Here is an excellent article by Dan Kolber, an Atlanta investment attorney and contributor to the Atlanta Business Chronicle. Dan offers some sound tips that sellers and buyers of businesses need to fully understand. Military veterans and transitioning military buying a business must understand all of the creative ways that sales prices are negotiated. Funding and funding sources remain a potential barrier to buying a business for your life after the military. In this article Dan arms you with powerful information you need.
Dan writes---A client was selling his small insurance agency to a large company. The buyer showed us fancy spread sheets projecting future income to justify his offer price. The buyer was attracted to my client’s agency because they specialized in a special type of retirement product.
Towards the end of the negotiations, my client said to the buyer, “You think my business is worth $8 million because you think you will sell $50 million worth of my special retirement product per year. I’ll sell you my business for $8 million cash at closing on one condition. If by some chance you end up selling $150 million of my special retirement product through my agency each year instead of your goal of $50 million per year, will you pay me 50 percent of the profit once you meet your goal?”
The buyer, thinking there was no way they were going to triple their projections, said “Sure!” and the deal was done. Six months later after the sale closed, Congress changed the tax laws and my client’s special retirement product became the hottest product around. My client’s last minute earnout netted him an additional $55 million!
This taught me the power of earnouts in selling a business.
An earnout means that the seller of a business will be entitled to receive additional compensation based on the business meeting certain financial goals in the years following the sale of the business.
Usually earnouts are paid out for a five year period after the sale of business. The amount of the earnout depends on the business meeting certain financial targets such as gross sales.
If you are a seller, you would want the earnout based on the simplest metric such as gross sales while the buyer usually wants the earnout based on net profits. Basing the earnout on net profits increases the risk of litigation because there is a greater likelihood of disagreement as to what expenses are to be deducted in arriving at net profits.
Sometimes earnouts are based on something other than income, such as the accomplishment of some milestone, such as getting FDA approval for a new drug or the granting of a patent.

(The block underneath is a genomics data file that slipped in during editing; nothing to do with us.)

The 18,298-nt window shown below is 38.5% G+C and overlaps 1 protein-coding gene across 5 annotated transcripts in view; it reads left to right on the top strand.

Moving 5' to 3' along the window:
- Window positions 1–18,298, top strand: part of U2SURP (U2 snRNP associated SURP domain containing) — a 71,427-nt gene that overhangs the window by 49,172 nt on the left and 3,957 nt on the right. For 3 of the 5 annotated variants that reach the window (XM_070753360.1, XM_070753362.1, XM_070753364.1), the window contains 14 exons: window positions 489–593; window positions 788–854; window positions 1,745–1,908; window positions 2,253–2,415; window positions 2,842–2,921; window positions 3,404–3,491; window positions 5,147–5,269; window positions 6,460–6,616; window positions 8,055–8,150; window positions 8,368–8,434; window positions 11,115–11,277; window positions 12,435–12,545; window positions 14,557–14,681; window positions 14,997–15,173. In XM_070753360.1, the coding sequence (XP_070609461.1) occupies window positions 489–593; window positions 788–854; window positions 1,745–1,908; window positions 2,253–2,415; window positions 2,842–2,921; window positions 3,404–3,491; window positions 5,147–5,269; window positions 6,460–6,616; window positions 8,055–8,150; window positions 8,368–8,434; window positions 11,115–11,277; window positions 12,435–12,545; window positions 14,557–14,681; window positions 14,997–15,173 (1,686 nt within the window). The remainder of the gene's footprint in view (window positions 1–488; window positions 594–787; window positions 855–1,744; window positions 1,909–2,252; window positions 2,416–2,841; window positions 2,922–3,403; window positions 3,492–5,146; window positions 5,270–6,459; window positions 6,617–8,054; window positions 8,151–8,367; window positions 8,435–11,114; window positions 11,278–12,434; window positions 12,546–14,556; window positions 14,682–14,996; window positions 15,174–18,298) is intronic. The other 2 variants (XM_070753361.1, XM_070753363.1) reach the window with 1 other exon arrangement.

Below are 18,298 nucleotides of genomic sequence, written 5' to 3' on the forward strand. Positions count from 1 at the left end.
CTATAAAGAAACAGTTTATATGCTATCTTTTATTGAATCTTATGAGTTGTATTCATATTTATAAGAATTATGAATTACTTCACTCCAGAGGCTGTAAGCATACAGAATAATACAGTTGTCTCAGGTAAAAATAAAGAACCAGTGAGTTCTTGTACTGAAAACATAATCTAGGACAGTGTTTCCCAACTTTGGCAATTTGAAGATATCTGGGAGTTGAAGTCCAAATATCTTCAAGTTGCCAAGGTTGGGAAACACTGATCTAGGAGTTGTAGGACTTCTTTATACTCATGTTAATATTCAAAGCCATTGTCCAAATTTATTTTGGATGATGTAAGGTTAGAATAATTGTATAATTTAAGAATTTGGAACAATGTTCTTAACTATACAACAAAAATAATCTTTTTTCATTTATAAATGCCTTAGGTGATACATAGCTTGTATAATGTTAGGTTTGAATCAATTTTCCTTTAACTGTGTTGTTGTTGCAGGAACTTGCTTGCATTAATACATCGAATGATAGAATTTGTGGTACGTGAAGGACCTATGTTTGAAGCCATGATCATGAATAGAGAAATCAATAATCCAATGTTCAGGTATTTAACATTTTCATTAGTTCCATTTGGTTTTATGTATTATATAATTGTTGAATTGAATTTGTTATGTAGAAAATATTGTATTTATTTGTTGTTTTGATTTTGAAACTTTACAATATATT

The biggest problem with earnouts is that it violates the No. 1 rule of deal making which is: Cash is king. Tax considerations aside, generally it is always better to get money upfront for your business at closing when you give the buyer the keys to the plant. Future payments of any kind are inherently risky.
1. Timing is critical in negotiating the sale or purchase of a business. At the beginning of the negotiations, generally the seller should indicate he may be open to some type of earnout but his primary concern is cash. On the other hand, successful buyers often tell the seller upfront they are interested in buying the business primarily on an earnout basis.
2. Earnouts should always have some provision for accelerating the earnout payment upon some contingency such as sale of the business by the new buyer, bankruptcy of the buyer or departure of certain employees.
3. A key part of an earnout is who will operate the business after it is sold. If the buyer is not involved in running the business after the sale, he needs to be aware of the risk the seller may be able to run the business in a way that will prevent the business from meeting its targets such as paying high salaries to employees. This would result in a lower earnout. If the buyer continues to run the business after the sale, the seller needs to ensure the buyer is not operating in such a way as to optimize short-term income which would result in a higher earnout.
4. Earnouts result in a lot of litigation because when things don’t work out as planned. Both parties should have a litigation reserve.
5. Do your due diligence. Some industries are notorious for not honoring earnouts, such as the entertainment industry which uses a special type of accounting that tends to depress income. Beware of “bust out operators” who get possession of a business through small up front payments and renege on future payments while milking the business of its assets.